The lower Fraser river provides significant habitat to White Sturgeon (Acipenser transmontanus), and per a collaborative assessment between the Committee on the Status of Endangered Wildlife in Canada (COSEWIC) and the BC Ministry of Environment, is designated one of six distinct stocks based on geographic and genetic differentiation. The Fraser River Sturgeon Conservation Society (FRSCS) is a non-profit volunteer contributed organisation set up to assess the population abundance of this species classified as endangered by COSEWIC (2003). The main objective is to increase the understanding of the population dynamics in this area, something that previous research has failed to fully provide.
The White sturgeon has traditionally been a valuable food source and is present in many traditional tales and songs. However, overfishing at the turn of the 20th century, increasing water borne pollution in addition to habitat degradation and fragmentation have severely diminished the population levels within BC. A lack of baseline levels led to a province wide research program in 1995, however in 1999 it was clear that there was still a serious lack of information regarding the population level with the Lower Fraser river systems. The FRSCS was set up as a volunteer based not for profit committee that could gather abundant scientifically rigorous data through PIT tagging mark recapture techniques. This latest report represents a midterm round up of the 24-month collection of data in comparison to the previous 15 years of data to assess trends in population decline, migration and seasonal variability in the core study areas downstream of the Mission Bridge (regions A and B) and from Lady Franklin Rock near Yale upstream from Mission Bridge (sampling regions C and D),
Volunteers were trained in the field in safe capture/release methods and in specifics of PIT tagging in partnership with fishery managers. The fish were tagged using Biomark Inc (Boise, Idaho) pit tags were hypodermically inserted near the first dorsal scute posterior to the bony head plate, a position shown to have extremely high tag retention. Tags emit a specific alphanumeric code at 125khz readable on a handheld device to ensure identification. Four sampling regions were defined within the lower Fraser river area in accordance with geographic aspects serving to pinpoint the location in addition to the date of capture. Biometric data was also collected to assess the level of growth and the habitat exploitation of different life stages. Fork length was recorded to the nearest 0.5cm measuring along the lateral line from snout to tail fork. Girth measured the circumference around the pectoral fins. The collection of data was coordinated by the field program manager. Abundance was measured as sturgeon caught that were of a fork length of 40-279cm within the Lower Fraser river system caught over the two-year period.
- Between October 1999 and December 2015 over 130,000 sampling events were performed, nearly 65,000 of which were tag and release and over 63,000 recapture or repeat recapture events.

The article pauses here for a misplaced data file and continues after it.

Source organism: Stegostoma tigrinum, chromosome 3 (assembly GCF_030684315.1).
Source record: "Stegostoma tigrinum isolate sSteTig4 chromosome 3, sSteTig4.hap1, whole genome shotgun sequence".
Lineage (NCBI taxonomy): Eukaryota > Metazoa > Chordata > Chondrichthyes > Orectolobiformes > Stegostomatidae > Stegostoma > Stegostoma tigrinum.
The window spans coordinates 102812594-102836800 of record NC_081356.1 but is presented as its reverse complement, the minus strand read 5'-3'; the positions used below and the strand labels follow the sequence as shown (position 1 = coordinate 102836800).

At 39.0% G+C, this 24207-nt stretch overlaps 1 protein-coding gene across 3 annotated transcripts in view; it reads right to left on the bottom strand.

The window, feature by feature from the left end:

- Consistently between 2000 and 2015 an average of 8,000 events were reported each year, however this is diminishing as the level of tagged Sturgeon increases.
- Seasonal variation in catch rate is suggested to be governed by fishing effort and Sturgeon catchability as 98% of data derived from angling.
- Recapture showed that migrations occur throughout the lower Fraser River system with sometimes kilometres between locations.
- Marine migration was extremely low with a return to the river system within months or weeks.
- Significant declines in abundance are apparent with 2015 being 20.4% lower in abundance than 2003.
- Sturgeon growth rate has slowed per annum since 2005.
This report represents the first comprehensive assessment of white sturgeon in the lower Fraser river system, and while it shows strong intra river system migration, there is a significant decline in abundance of sturgeon. A significant decline in the number of smaller sturgeon in the populations could be regarded because of modernisation of fishing techniques and practices which favour the recapture of larger specimens, however further assessment should evaluate this more extensively, establishing if it is indeed these changes that skew the capture results or if an additional variable has impacted on population levels of fish in earlier life stages, causing this discrepancy with previous years.
This midterm assessment, with further data due in 2017, represents the active and systematic involvement of communities and interested parties within the Fraser river area that are concerned with white sturgeon populations. Establishing these new baselines in tandem with providing involvement for volunteers should lead to a positive action being taken to stabilise stocks of white sturgeon within this region.
- Source Nelson, T. C., D. Robichaud, T. Mochizuki, J. Rissling, K. K. English, and W. J. Gazey. 2016. Status of White Sturgeon in the Lower Fraser River: Report on the Findings of the Lower Fraser River White Sturgeon Monitoring and Assessment Program 2015. Manuscript report prepared by LGL Limited, Sidney, BC. PDF Available at : http://frasersturgeon.com/wp-content/uploads/2019/01/Status-of-Lower-Fraser-River-White-Sturgeon-2015_Manuscript-Report.pdf [Accessed 03/2021].